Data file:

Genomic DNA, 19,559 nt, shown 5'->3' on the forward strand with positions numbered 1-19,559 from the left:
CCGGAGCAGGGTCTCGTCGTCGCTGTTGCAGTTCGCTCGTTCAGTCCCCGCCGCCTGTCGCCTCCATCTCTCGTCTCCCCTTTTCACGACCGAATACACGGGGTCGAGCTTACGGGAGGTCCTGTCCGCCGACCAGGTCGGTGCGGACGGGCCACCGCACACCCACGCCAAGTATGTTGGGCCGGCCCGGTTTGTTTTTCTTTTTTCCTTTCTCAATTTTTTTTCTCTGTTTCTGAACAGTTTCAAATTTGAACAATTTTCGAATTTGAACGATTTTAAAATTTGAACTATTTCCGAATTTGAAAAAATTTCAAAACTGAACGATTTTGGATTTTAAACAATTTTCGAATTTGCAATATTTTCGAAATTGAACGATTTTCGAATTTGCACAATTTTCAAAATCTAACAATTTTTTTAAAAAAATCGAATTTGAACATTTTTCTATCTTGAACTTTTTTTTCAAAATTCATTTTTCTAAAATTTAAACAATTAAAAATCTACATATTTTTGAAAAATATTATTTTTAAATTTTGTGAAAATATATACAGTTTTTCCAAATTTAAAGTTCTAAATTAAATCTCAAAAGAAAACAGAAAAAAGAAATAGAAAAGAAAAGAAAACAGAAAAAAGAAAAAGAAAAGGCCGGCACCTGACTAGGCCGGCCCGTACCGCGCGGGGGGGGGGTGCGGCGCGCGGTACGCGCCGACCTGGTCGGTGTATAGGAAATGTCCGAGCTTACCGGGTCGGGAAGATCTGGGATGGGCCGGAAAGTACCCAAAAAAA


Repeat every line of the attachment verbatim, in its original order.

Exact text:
Genomic DNA, 19,559 nt, shown 5'->3' on the forward strand with positions numbered 1-19,559 from the left:
CCGGAGCAGGGTCTCGTCGTCGCTGTTGCAGTTCGCTCGTTCAGTCCCCGCCGCCTGTCGCCTCCATCTCTCGTCTCCCCTTTTCACGACCGAATACACGGGGTCGAGCTTACGGGAGGTCCTGTCCGCCGACCAGGTCGGTGCGGACGGGCCACCGCACACCCACGCCAAGTATGTTGGGCCGGCCCGGTTTGTTTTTCTTTTTTCCTTTCTCAATTTTTTTTCTCTGTTTCTGAACAGTTTCAAATTTGAACAATTTTCGAATTTGAACGATTTTAAAATTTGAACTATTTCCGAATTTGAAAAAATTTCAAAACTGAACGATTTTGGATTTTAAACAATTTTCGAATTTGCAATATTTTCGAAATTGAACGATTTTCGAATTTGCACAATTTTCAAAATCTAACAATTTTTTTAAAAAAATCGAATTTGAACATTTTTCTATCTTGAACTTTTTTTTCAAAATTCATTTTTCTAAAATTTAAACAATTAAAAATCTACATATTTTTGAAAAATATTATTTTTAAATTTTGTGAAAATATATACAGTTTTTCCAAATTTAAAGTTCTAAATTAAATCTCAAAAGAAAACAGAAAAAAGAAATAGAAAAGAAAAGAAAACAGAAAAAAGAAAAAGAAAAGGCCGGCACCTGACTAGGCCGGCCCGTACCGCGCGGGGGGGGGGTGCGGCGCGCGGTACGCGCCGACCTGGTCGGTGTATAGGAAATGTCCGAGCTTACCGGGTCGGGAAGATCTGGGATGGGCCGGAAAGTACCCAAAAAAA